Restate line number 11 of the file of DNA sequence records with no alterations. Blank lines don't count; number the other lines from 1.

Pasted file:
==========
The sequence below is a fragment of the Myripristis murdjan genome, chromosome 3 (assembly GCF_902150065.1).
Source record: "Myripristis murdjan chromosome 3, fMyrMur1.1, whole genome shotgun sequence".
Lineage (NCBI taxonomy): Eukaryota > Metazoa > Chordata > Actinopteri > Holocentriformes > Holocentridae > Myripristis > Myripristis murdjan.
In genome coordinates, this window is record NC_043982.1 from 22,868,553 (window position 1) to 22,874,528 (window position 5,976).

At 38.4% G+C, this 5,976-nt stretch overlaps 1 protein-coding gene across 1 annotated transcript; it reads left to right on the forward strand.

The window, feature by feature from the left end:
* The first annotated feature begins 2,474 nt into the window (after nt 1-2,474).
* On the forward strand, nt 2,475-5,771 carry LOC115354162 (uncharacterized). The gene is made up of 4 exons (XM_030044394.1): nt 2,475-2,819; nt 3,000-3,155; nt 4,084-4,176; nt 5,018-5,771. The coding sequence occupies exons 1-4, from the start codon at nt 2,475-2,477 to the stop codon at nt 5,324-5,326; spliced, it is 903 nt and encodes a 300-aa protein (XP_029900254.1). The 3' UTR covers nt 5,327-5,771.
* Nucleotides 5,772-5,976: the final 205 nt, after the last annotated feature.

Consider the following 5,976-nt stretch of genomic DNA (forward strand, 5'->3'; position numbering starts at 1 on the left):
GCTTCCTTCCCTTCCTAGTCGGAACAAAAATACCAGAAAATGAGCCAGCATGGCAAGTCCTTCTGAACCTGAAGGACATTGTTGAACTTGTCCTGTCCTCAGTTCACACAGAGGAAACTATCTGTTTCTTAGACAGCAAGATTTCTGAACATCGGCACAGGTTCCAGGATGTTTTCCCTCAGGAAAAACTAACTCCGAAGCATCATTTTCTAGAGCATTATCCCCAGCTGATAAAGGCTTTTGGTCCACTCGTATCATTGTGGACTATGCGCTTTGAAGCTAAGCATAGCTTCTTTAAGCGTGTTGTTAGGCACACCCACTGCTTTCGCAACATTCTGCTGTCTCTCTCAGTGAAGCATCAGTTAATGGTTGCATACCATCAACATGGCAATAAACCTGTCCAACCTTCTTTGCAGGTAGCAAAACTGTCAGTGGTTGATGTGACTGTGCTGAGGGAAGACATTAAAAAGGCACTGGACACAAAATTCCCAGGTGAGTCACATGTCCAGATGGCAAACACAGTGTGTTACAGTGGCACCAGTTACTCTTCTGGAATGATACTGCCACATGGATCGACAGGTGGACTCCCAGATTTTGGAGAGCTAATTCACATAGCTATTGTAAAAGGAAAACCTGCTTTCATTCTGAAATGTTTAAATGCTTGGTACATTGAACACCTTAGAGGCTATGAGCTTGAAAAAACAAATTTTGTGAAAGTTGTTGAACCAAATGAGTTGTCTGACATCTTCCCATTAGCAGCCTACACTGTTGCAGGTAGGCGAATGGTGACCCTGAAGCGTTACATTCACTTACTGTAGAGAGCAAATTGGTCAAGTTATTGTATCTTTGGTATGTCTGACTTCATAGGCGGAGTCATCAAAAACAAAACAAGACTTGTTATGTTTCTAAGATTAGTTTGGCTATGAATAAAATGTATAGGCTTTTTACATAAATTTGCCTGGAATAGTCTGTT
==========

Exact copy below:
GCTTCCTTCCCTTCCTAGTCGGAACAAAAATACCAGAAAATGAGCCAGCATGGCAAGTCCTTCTGAACCTGAAGGACATTGTTGAACTTGTCCTGTCCTCAGTTCACACAGAGGAAACTATCTGTTTCTTAGACAGCAAGATTTCTGAACATCGGCACAGGTTCCAGGATGTTTTCCCTCAGGAAAAACTAACTCCGAAGCATCATTTTCTAGAGCATTATCCCCAGCTGATAAAGGCTTTTGGTCCACTCGTATCATTGTGGACTATGCGCTTTGAAGCTAAGCATAGCTTCTTTAAGCGTGTTGTTAGGCACACCCACTGCTTTCGCAACATTCTGCTGTCTCTCTCAGTGAAGCATCAGTTAATGGTTGCATACCATCAACATGGCAATAAACCTGTCCAACCTTCTTTGCAGGTAGCAAAACTGTCAGTGGTTGATGTGACTGTGCTGAGGGAAGACATTAAAAAGGCACTGGACACAAAATTCCCAGGTGAGTCACATGTCCAGATGGCAAACACAGTGTGTTACAGTGGCACCAGTTACTCTTCTGGAATGATACTGCCACATGGATCGACAGGTGGACTCCCAGATTTTGGAGAGCTAATTCACATAGCTATTGTAAAAGGAAAACCTGCTTTCATTCTGAAATGTTTAAATGCTTGGTACATTGAACACCTTAGAGGCTATGAGCTTGAAAAAACAAATTTTGTGAAAGTTGTTGAACCAAATGAGTTGTCTGACATCTTCCCATTAGCAGCCTACACTGTTGCAGGTAGGCGAATGGTGACCCTGAAGCGTTACATTCACTTACTGTAGAGAGCAAATTGGTCAAGTTATTGTATCTTTGGTATGTCTGACTTCATAGGCGGAGTCATCAAAAACAAAACAAGACTTGTTATGTTTCTAAGATTAGTTTGGCTATGAATAAAATGTATAGGCTTTTTACATAAATTTGCCTGGAATAGTCTGTT